Johny stayed in the hospital for two days, while Keith remained in the hospital for just three. He needed only a few weeks to recover from the surgery. Now Keith has a scar on the right side of his lower abdomen, which he considers a badge of honor from the gift he received from his stepson.

After the transplant, Johny and Keith began to share a commitment to healthy living. Keith is 65 pounds lighter and very active since his transplant. He runs at least 15 miles a week, lifts weights every morning, rides bikes and goes downhill skiing.

“When I saw the look in my wife’s eyes the day the paramedics carried me out of the house, I made a promise to her and to myself that my number one responsibility was to take care of myself and that I would never put her through the pain and suffering again.”

Gone are the days when Keith ate lots of fried foods and foods high in sodium. He now prepares all of his meals at home and has cut out fried foods, soda and alcohol. “I have lots of energy and I can finally do all the things I wanted to do with my family. In fact, last November my wife and I ran a half marathon on Diamond Head in Hawaii. I would have never dreamed this was possible before my transplant surgery.”

Keith also ran for the American Transplant Foundation’s charity team in the Colorado Colfax Marathon Relay in 2008. “That was a milestone of survival for me. To run the 7.5 miles of my relay was not something that was not possible for me six years ago. Heck, just walking was even hard for me.”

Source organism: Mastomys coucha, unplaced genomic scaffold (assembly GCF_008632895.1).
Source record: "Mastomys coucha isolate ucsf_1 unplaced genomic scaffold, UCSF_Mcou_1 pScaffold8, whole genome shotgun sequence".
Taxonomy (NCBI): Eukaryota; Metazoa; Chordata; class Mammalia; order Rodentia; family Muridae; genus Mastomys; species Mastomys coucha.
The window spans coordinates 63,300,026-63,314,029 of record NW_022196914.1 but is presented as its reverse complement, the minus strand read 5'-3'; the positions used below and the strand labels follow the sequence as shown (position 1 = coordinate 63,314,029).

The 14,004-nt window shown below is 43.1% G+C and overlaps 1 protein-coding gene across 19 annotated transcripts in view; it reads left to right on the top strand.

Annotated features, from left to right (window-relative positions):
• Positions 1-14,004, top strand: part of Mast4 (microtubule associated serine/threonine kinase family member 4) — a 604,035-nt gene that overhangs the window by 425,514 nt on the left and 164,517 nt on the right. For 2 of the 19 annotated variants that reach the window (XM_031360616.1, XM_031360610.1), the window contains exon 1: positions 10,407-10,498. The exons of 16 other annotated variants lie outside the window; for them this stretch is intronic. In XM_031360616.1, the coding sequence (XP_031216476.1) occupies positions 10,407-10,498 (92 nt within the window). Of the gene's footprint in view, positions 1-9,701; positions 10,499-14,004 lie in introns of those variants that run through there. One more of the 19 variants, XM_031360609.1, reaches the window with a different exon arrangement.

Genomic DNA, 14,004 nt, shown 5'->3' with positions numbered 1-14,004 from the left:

Keith is not only focused on improving his own life, but seeks to improve the lives of other people who need transplants. In March of 2009, he traveled to Washington, D.C. for World Kidney Day and testified before Congress about the importance or organ and tissue donation. He also testified to pass Senate Bill #565 that would require Medicare to cover the cost of the immunosuppressant drugs that transplant recipients must take for the rest of their lives following a transplant.

“Right now, Medicare will cover all costs for dialysis patients for as long as they need dialysis. But for people who need a transplant, Medicare will only pay their expenses for three years,” says Keith. “People are reluctant to undergo a transplant because they are afraid that they can’t pay for their immunosuppressants. This legislation would change the Medicare rules so that transplant recipients would have their immunosuppressant drugs covered for the rest of their lives.”

Keith also speaks regularly to the African-American community about the importance of good health. “African Americans like me have a very hard time finding a living donor. But maybe if more people start taking care of themselves and living healthy lives, we could start to resolve this problem.

“Every morning when I get up I thank God for the gift of life that was given to me, and think about how I can touch someone else’s life in a positive way,” said Keith. “I tell people who are considering transplant surgery to take care of the gift they are going to receive. Honor that gift. And take good care of your health.”

To honor his own good health and his successful transplant surgery, Keith and Johny celebrate their own “Kidney Day” on May 4th every year. They spend time together to strengthen the bond that has brought them closer together than they would ever have imagined.

“My wife Michele is my hero and my son Johny is my angel. It just doesn’t get any better than that.”